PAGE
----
Cat Pregnancy Due Date Calculator
Calculate your cat's estimated due date (EDD), the date her kittens will likely be born, based on her first mating date. The average gestation for cats is about 64 days, but may vary by a few days, as shown on your feline gestation calendar.
Also calculate the kittens' zodiac sign and birth stone, fun for their birth announcements and for their adopted parents to know!
Related: Dog Pregnancy Calculator
Cat Pregnancy Calculator - Entry Fields
First Mate Date - Enter the date your cat first mated during her current heat cycle. Within a given estrus, a female cat often mates multiple times within about a day to stimulate ovulation. If that spans two dates, enter the first mating date. Note that you can calculate for a past or projected future pregnancy.
Mom Cat's Name - To personalize your cats's pregnancy due date calendar, enter her name. Keep your pet internet safe: first name, or better yet, a nickname, suffices!
Average Pregnancy Length - Cats, on average, are pregnant for 64 days, which is the default value used to calculate estimated due date. You can adjust gestation length; For example, some cat breeds are known to have shorter or longer pregnancies.
Using average length is helpful to get an estimated due date for your cat based on her mating date. However, because a cat's pregnancy length can vary, from about 62 to 74 days, this calculator also generates a cat gestation calendar showing EDD for this full date range, showing possible due dates if your cat delivers her kittens earlier or later than the average.
When Can a Cat Get Pregnant?
Female cats can get pregnant when they reach puberty, at which time their reproductive cycles, called estrous cycles, begin. This can be anywhere from about 6 months up to 2 years; It varies per cat, even within a given breed.
What is a Cat's Estrous Cycle?
Female cats have estrous cycles, which are comprised of multiple phases: Proestrus, Estrus, Diestrus, and Anestrus.
It is during the estrus phase, which is also known as being in heat, that the female cat is receptive to mating and, if opportunity comes her way, will accept one or more males multiple times within a few day period. This is essential in order for her to ovulate and get pregnant.
Cats are polyestrous which means that during the mating season, they usually will go into heat multiple times. A cat's mating season is largely controlled by environmental factors, in particular its exposure to sunlight or, in the case of an indoor cat, artificial light.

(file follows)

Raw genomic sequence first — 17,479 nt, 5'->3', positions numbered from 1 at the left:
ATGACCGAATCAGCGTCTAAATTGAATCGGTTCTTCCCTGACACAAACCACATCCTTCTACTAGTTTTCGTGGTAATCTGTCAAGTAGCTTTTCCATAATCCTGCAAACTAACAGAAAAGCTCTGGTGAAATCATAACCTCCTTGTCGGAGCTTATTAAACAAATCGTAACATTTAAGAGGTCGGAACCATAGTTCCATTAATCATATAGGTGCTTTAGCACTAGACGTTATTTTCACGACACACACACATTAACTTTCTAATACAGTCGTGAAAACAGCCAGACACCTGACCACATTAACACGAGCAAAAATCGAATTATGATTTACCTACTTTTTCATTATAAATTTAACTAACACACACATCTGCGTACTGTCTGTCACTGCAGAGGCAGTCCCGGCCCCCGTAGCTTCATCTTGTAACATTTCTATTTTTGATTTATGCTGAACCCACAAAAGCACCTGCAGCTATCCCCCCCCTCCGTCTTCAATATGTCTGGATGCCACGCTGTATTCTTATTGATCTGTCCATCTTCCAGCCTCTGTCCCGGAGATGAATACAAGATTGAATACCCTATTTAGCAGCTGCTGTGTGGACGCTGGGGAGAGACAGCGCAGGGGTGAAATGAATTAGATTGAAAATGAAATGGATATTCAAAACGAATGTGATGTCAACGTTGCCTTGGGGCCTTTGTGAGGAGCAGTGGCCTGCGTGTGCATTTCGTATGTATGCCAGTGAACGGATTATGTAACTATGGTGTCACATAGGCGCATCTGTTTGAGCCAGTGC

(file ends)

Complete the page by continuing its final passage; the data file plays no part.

The length of a cat's Proestrus phase varies: a few days if the cat ovulates, or up to 10 days if ovulation does not occur. During Proestrus, a female cat typically rubs her head on objects, postures, and may be vocal. During Estrus, she is receptive to mating and, if opportunity comes her way, will accept one or more males several times over about a one day time period.
What are Non-Neutered and Intact Cats Called?
A female cat which is intact is called a Queen once she reaches puberty; If a female cat is neutered, she is called a molly.
A male intact cat is called a tomcat; If neutered, the male cat is known as a gib.
When a female cat has a litter, she is called a Dam. When a male cat becomes a father, he is called a Sire. These are the same titles used for canine parents.
What Is Induced Ovulation In Cats?
Cats do not spontaneously ovulate during their estrous cycle; Instead, when in heat, ovulation is induced by mating, which often needs to several times within a few days. Ovulation in rabbits is also induced, but usually occurs after just one mating.
Cats ovulate multiple eggs; each egg which is fertilzed and then implants in the uterine wall will become a kitten in the litter. While a cat's eggs survive for about a day, sperm live for several days. So the fact that mating induces ovulation in the Queen, while simultaneously depositing sperm, creating an ideal environment for fertilization.
Is My Cat Pregnant?
Physical signs that can indicate your cat is pregnant include: an enlarged stomach due to weight gain, a change in appetite (eating more or less), pink and swollen nipples at about 2 to 3 weeks gestation, and behavioral changes such as being more affectionate or more irritable than usual.
If you think your cat is pregnant, your veterinarian has a variety of ways to confirm feline pregnancy: palpation, a pregnancy test which detects the hormone relaxin which is present in pregnant cats, and ultrasound; An x-ray, later in pregnancy, can show the size of her litter.
Can My Cat Be Pregnant By Multiple Sires?
Yes! Within a single heat cycle, a cat can get pregnant by multiple males; It's called superfecundation.
Since female cats produce multiple eggs during her heat cycle, some of those eggs can be fertilized by one sire, and others by one or more other sires. If this happens, the kittens sired by one male are half siblings to the kittens sired by another.
Do Female Cats Have The Equivalent of Menopause?
A woman is born with all the eggs she will ever have, which ultimately are depleted. On average, menopause occurs at about age 50, and is defined as one year without a period. Once in menopause, ovulation, part of the cycle, likewise stops.
A female cat does not experience menopause: after her estrous cycle begins at puberty, unless spayed, she is fertile for the rest of her life. However, as with aging females (prior to menopause), the quality of a cat's eggs decrease with age. In addition, a cat's litter size decreases as she ages, and pregnancy at an older age may be harmful to the cat's health.